Chhun Leng, 50, a lobster vendor in Olympic Market for 16 years, is surprised by the price of the lobsters this year.
“It is cheaper [by half] than previous years,” she said.
Last year, one kg of lobster cost 40,000 riel to 45,000 riel (about $10 to $11.40). But this year, it fetches only 18,000 riel to 23,000 riel (about $4.60 to $5.80), Chhun Leng said.
This year’s flooding might have enabled fish and lobster to proliferate, since lakes didn’t dry up, she said.
The abundance of lobsters has benefited fishermen, wholesalers and vendors alike, since it makes the crustaceans affordable to more people.
Chhun Leng said the average price of lobster is now about 20,000 riel ($5) per kg. She sells 100 to 200 kg per day.
In Chhun Leng’s native Takeo province, fishermen sell lobster to wholesalers for 15,000 riel to 18,000 riel (about $3.80 to $4.50) per kg. She estimated that 500 to 600 kg of Takeo lobsters are sold in various Phnom Penh markets each day.
In Prey Veng province, the market has been flooded with cheap lobster since the lobster season began in early November, but even before that the price was lower than usual, said Thong Dara, a 21-year-old seafood vendor in Neak Leung Market. Lobster in Prey Veng comes from the Slot lake and Mekong tributaries.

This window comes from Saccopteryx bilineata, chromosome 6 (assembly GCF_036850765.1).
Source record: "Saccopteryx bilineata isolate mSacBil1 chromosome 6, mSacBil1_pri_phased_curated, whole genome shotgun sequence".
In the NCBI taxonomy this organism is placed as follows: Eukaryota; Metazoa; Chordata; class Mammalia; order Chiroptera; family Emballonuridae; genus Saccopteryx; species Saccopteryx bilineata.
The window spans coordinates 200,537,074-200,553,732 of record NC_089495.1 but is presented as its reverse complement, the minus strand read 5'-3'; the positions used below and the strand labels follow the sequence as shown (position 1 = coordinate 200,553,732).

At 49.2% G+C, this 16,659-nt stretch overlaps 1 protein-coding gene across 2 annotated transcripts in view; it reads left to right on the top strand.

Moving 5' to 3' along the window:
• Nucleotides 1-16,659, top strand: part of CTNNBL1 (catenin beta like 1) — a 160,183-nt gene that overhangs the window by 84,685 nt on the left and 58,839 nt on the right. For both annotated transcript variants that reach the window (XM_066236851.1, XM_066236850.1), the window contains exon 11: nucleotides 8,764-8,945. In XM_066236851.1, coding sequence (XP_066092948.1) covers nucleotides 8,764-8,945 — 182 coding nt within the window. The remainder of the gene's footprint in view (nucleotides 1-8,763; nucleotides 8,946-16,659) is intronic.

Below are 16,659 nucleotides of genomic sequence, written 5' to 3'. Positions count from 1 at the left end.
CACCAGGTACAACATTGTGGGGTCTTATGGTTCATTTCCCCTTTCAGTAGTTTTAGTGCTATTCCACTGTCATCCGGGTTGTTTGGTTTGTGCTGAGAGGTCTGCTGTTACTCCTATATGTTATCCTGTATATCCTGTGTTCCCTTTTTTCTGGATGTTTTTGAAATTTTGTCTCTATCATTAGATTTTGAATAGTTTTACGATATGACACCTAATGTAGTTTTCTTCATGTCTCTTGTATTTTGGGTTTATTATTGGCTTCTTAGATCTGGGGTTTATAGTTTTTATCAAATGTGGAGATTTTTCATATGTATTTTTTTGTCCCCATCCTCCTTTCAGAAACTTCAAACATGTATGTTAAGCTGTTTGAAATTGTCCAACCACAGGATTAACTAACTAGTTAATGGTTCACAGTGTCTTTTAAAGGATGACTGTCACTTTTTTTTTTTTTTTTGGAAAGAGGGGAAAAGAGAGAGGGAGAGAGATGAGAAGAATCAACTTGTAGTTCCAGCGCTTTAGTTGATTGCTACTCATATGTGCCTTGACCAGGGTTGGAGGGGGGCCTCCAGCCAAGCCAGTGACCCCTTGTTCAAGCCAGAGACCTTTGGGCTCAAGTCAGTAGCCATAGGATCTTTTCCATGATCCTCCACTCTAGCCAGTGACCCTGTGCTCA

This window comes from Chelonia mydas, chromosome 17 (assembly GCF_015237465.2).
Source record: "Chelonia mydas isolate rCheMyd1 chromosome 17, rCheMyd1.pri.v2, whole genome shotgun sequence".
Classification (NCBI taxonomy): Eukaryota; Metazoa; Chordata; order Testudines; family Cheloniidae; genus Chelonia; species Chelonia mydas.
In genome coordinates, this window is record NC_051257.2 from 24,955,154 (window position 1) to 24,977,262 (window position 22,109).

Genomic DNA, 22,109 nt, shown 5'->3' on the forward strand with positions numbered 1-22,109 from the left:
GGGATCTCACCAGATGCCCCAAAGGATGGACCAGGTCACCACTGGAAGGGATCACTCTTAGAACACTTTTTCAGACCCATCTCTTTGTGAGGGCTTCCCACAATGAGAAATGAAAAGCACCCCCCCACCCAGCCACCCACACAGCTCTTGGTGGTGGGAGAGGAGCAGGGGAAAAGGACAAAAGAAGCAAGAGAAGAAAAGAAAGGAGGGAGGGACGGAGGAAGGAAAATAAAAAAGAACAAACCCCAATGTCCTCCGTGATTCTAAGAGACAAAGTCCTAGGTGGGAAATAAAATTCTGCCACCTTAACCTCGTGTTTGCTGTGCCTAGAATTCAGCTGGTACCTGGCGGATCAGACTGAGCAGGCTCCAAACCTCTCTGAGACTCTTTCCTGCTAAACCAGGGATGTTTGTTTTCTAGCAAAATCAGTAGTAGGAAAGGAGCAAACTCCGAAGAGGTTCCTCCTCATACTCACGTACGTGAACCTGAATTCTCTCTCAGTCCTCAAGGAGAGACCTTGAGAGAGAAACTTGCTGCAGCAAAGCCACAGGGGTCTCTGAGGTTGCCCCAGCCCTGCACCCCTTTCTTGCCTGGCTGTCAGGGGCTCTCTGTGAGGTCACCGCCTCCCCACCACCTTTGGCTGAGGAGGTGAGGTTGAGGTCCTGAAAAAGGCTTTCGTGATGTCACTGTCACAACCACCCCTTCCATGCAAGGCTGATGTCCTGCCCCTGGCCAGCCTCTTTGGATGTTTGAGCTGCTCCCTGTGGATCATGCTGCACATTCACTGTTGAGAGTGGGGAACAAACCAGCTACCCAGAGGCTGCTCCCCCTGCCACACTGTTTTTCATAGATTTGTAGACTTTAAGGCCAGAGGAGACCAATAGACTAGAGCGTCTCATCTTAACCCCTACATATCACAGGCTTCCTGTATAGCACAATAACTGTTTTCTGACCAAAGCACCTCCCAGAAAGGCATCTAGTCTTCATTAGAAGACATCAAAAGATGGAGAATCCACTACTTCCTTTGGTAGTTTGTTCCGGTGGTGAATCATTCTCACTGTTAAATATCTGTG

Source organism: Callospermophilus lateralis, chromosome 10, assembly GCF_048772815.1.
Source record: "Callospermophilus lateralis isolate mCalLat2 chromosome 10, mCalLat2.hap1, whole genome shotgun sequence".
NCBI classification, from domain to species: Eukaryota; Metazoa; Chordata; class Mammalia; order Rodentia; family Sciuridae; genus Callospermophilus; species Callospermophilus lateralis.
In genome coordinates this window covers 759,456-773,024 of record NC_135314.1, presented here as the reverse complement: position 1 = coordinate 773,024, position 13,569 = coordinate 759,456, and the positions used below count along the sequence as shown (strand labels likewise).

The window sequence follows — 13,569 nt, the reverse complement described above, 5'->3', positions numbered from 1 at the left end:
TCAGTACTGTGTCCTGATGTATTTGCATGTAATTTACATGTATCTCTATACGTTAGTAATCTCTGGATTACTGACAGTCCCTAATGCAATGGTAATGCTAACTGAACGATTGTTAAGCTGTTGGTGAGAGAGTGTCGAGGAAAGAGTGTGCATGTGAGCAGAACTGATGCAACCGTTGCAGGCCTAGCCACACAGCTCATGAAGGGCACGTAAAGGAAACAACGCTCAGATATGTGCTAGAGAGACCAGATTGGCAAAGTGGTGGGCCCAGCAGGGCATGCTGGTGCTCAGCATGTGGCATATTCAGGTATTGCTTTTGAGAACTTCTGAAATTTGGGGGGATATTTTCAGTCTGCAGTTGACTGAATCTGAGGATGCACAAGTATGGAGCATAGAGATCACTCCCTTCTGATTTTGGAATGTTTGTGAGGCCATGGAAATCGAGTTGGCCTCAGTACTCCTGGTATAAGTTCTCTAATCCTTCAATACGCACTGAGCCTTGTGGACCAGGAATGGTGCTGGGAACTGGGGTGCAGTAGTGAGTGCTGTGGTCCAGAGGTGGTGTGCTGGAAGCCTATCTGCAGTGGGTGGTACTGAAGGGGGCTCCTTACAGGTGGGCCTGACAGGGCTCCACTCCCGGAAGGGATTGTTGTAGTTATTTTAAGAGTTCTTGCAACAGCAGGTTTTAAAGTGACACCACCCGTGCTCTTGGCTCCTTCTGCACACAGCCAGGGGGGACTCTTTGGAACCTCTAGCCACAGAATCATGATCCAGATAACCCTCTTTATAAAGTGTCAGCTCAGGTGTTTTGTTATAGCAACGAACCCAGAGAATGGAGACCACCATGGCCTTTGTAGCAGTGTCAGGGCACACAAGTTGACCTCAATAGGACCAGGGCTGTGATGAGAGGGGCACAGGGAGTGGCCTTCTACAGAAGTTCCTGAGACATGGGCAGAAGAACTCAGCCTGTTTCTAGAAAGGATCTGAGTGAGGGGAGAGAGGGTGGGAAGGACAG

She said lobster sells there for 30,000 riel ($7.60) a kg now, down from $13 to $15 per kg last year.
Nao Thouk, director of the fishery department for the Ministry of Agriculture, said two factors have caused this year’s lobster boom. First, a government directive early this year opened water lots in Takeo and Prey Veng to public fishing. Previously those rights had been privately held.
The owners of the rights in the past mostly exported the lobster they caught, rather than putting it on the domestic market, Nao Thouk said. Now that the water lots are open to everyone, only 5-10 tons of lobster have been exported, versus an estimated 100 tons in previous years.
The second factor is the flooding, which caused the Mekong to overflow into the sea, giving the lobsters more places to breed, Nao Thouk said. Once the eggs hatch, baby lobsters return to the Cambodian lakes and rivers to grow.